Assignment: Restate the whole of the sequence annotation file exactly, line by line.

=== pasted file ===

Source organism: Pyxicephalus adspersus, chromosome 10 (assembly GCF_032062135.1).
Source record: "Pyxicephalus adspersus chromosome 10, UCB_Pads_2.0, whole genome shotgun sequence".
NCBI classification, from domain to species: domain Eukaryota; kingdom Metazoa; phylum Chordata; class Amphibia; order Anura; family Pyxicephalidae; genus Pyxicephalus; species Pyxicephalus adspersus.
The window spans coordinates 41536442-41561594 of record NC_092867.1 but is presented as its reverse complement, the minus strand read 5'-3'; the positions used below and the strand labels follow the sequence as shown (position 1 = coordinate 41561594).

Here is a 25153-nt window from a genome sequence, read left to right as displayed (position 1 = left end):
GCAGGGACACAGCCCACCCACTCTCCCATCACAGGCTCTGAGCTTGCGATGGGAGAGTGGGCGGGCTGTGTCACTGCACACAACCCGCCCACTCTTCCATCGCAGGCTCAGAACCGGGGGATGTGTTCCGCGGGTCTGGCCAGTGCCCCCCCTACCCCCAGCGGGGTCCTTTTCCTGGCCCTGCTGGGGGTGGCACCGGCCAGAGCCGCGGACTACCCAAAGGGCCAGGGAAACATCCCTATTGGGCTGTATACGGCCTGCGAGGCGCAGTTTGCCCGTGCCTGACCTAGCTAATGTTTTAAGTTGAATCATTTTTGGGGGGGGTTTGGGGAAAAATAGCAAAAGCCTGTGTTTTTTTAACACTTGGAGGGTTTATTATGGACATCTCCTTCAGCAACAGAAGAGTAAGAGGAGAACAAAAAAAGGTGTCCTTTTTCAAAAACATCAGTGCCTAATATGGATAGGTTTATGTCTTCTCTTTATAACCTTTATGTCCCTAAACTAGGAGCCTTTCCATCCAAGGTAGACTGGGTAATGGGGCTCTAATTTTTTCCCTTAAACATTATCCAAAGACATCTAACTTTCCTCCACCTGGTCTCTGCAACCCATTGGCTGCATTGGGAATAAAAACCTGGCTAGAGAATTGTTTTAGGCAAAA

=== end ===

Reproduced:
Source organism: Pyxicephalus adspersus, chromosome 10 (assembly GCF_032062135.1).
Source record: "Pyxicephalus adspersus chromosome 10, UCB_Pads_2.0, whole genome shotgun sequence".
NCBI classification, from domain to species: domain Eukaryota; kingdom Metazoa; phylum Chordata; class Amphibia; order Anura; family Pyxicephalidae; genus Pyxicephalus; species Pyxicephalus adspersus.
The window spans coordinates 41536442-41561594 of record NC_092867.1 but is presented as its reverse complement, the minus strand read 5'-3'; the positions used below and the strand labels follow the sequence as shown (position 1 = coordinate 41561594).

Here is a 25153-nt window from a genome sequence, read left to right as displayed (position 1 = left end):
GCAGGGACACAGCCCACCCACTCTCCCATCACAGGCTCTGAGCTTGCGATGGGAGAGTGGGCGGGCTGTGTCACTGCACACAACCCGCCCACTCTTCCATCGCAGGCTCAGAACCGGGGGATGTGTTCCGCGGGTCTGGCCAGTGCCCCCCCTACCCCCAGCGGGGTCCTTTTCCTGGCCCTGCTGGGGGTGGCACCGGCCAGAGCCGCGGACTACCCAAAGGGCCAGGGAAACATCCCTATTGGGCTGTATACGGCCTGCGAGGCGCAGTTTGCCCGTGCCTGACCTAGCTAATGTTTTAAGTTGAATCATTTTTGGGGGGGGTTTGGGGAAAAATAGCAAAAGCCTGTGTTTTTTTAACACTTGGAGGGTTTATTATGGACATCTCCTTCAGCAACAGAAGAGTAAGAGGAGAACAAAAAAAGGTGTCCTTTTTCAAAAACATCAGTGCCTAATATGGATAGGTTTATGTCTTCTCTTTATAACCTTTATGTCCCTAAACTAGGAGCCTTTCCATCCAAGGTAGACTGGGTAATGGGGCTCTAATTTTTTCCCTTAAACATTATCCAAAGACATCTAACTTTCCTCCACCTGGTCTCTGCAACCCATTGGCTGCATTGGGAATAAAAACCTGGCTAGAGAATTGTTTTAGGCAAAA